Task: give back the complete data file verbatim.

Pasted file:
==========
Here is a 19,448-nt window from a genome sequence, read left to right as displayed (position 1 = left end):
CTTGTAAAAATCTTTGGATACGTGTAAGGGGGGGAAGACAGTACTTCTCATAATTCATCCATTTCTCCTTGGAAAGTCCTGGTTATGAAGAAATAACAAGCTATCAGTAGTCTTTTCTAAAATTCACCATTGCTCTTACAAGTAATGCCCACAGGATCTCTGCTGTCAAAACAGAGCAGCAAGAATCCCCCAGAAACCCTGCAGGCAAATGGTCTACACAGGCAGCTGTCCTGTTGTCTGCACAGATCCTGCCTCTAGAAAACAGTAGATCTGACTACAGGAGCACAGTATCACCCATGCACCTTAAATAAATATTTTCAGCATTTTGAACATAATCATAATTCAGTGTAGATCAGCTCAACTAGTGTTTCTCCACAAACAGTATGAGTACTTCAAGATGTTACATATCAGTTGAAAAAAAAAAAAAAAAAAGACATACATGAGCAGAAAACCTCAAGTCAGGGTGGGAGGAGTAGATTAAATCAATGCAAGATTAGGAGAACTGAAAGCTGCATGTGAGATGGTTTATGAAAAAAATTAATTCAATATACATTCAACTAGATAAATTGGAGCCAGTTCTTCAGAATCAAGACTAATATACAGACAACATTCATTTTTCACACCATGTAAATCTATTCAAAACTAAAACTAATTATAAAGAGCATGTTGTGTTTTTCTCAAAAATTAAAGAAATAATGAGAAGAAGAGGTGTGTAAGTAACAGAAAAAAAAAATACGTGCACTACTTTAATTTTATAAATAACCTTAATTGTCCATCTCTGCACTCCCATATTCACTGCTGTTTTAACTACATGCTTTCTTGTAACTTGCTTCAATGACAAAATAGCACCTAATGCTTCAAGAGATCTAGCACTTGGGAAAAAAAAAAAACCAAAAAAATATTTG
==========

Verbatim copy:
Here is a 19,448-nt window from a genome sequence, read left to right as displayed (position 1 = left end):
CTTGTAAAAATCTTTGGATACGTGTAAGGGGGGGAAGACAGTACTTCTCATAATTCATCCATTTCTCCTTGGAAAGTCCTGGTTATGAAGAAATAACAAGCTATCAGTAGTCTTTTCTAAAATTCACCATTGCTCTTACAAGTAATGCCCACAGGATCTCTGCTGTCAAAACAGAGCAGCAAGAATCCCCCAGAAACCCTGCAGGCAAATGGTCTACACAGGCAGCTGTCCTGTTGTCTGCACAGATCCTGCCTCTAGAAAACAGTAGATCTGACTACAGGAGCACAGTATCACCCATGCACCTTAAATAAATATTTTCAGCATTTTGAACATAATCATAATTCAGTGTAGATCAGCTCAACTAGTGTTTCTCCACAAACAGTATGAGTACTTCAAGATGTTACATATCAGTTGAAAAAAAAAAAAAAAAAAGACATACATGAGCAGAAAACCTCAAGTCAGGGTGGGAGGAGTAGATTAAATCAATGCAAGATTAGGAGAACTGAAAGCTGCATGTGAGATGGTTTATGAAAAAAATTAATTCAATATACATTCAACTAGATAAATTGGAGCCAGTTCTTCAGAATCAAGACTAATATACAGACAACATTCATTTTTCACACCATGTAAATCTATTCAAAACTAAAACTAATTATAAAGAGCATGTTGTGTTTTTCTCAAAAATTAAAGAAATAATGAGAAGAAGAGGTGTGTAAGTAACAGAAAAAAAAAATACGTGCACTACTTTAATTTTATAAATAACCTTAATTGTCCATCTCTGCACTCCCATATTCACTGCTGTTTTAACTACATGCTTTCTTGTAACTTGCTTCAATGACAAAATAGCACCTAATGCTTCAAGAGATCTAGCACTTGGGAAAAAAAAAAAACCAAAAAAATATTTG